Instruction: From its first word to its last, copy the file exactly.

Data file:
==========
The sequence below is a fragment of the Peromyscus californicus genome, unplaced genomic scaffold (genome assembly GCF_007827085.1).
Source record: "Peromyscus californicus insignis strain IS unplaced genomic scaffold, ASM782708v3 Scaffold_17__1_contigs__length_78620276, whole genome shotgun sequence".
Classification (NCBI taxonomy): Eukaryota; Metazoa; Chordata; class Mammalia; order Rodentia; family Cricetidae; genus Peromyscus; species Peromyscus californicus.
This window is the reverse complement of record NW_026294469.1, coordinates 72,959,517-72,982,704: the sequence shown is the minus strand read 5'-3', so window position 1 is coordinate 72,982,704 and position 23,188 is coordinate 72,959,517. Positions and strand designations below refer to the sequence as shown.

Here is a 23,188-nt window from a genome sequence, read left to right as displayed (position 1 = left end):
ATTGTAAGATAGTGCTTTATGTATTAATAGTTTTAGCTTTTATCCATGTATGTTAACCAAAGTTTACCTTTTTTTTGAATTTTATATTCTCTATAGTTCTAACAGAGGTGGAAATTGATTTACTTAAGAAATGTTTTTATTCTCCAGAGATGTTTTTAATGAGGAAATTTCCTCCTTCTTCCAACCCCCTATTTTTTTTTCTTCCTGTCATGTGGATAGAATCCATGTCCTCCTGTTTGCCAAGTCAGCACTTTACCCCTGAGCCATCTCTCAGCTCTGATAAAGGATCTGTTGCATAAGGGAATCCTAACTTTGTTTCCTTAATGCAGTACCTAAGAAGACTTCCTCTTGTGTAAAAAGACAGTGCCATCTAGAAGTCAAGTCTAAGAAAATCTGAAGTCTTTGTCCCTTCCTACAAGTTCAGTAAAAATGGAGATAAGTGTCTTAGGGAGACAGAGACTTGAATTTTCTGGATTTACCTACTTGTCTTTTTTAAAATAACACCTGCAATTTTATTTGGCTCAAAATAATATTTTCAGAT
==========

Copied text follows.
The sequence below is a fragment of the Peromyscus californicus genome, unplaced genomic scaffold (genome assembly GCF_007827085.1).
Source record: "Peromyscus californicus insignis strain IS unplaced genomic scaffold, ASM782708v3 Scaffold_17__1_contigs__length_78620276, whole genome shotgun sequence".
Classification (NCBI taxonomy): Eukaryota; Metazoa; Chordata; class Mammalia; order Rodentia; family Cricetidae; genus Peromyscus; species Peromyscus californicus.
This window is the reverse complement of record NW_026294469.1, coordinates 72,959,517-72,982,704: the sequence shown is the minus strand read 5'-3', so window position 1 is coordinate 72,982,704 and position 23,188 is coordinate 72,959,517. Positions and strand designations below refer to the sequence as shown.

Here is a 23,188-nt window from a genome sequence, read left to right as displayed (position 1 = left end):
ATTGTAAGATAGTGCTTTATGTATTAATAGTTTTAGCTTTTATCCATGTATGTTAACCAAAGTTTACCTTTTTTTTGAATTTTATATTCTCTATAGTTCTAACAGAGGTGGAAATTGATTTACTTAAGAAATGTTTTTATTCTCCAGAGATGTTTTTAATGAGGAAATTTCCTCCTTCTTCCAACCCCCTATTTTTTTTTCTTCCTGTCATGTGGATAGAATCCATGTCCTCCTGTTTGCCAAGTCAGCACTTTACCCCTGAGCCATCTCTCAGCTCTGATAAAGGATCTGTTGCATAAGGGAATCCTAACTTTGTTTCCTTAATGCAGTACCTAAGAAGACTTCCTCTTGTGTAAAAAGACAGTGCCATCTAGAAGTCAAGTCTAAGAAAATCTGAAGTCTTTGTCCCTTCCTACAAGTTCAGTAAAAATGGAGATAAGTGTCTTAGGGAGACAGAGACTTGAATTTTCTGGATTTACCTACTTGTCTTTTTTAAAATAACACCTGCAATTTTATTTGGCTCAAAATAATATTTTCAGAT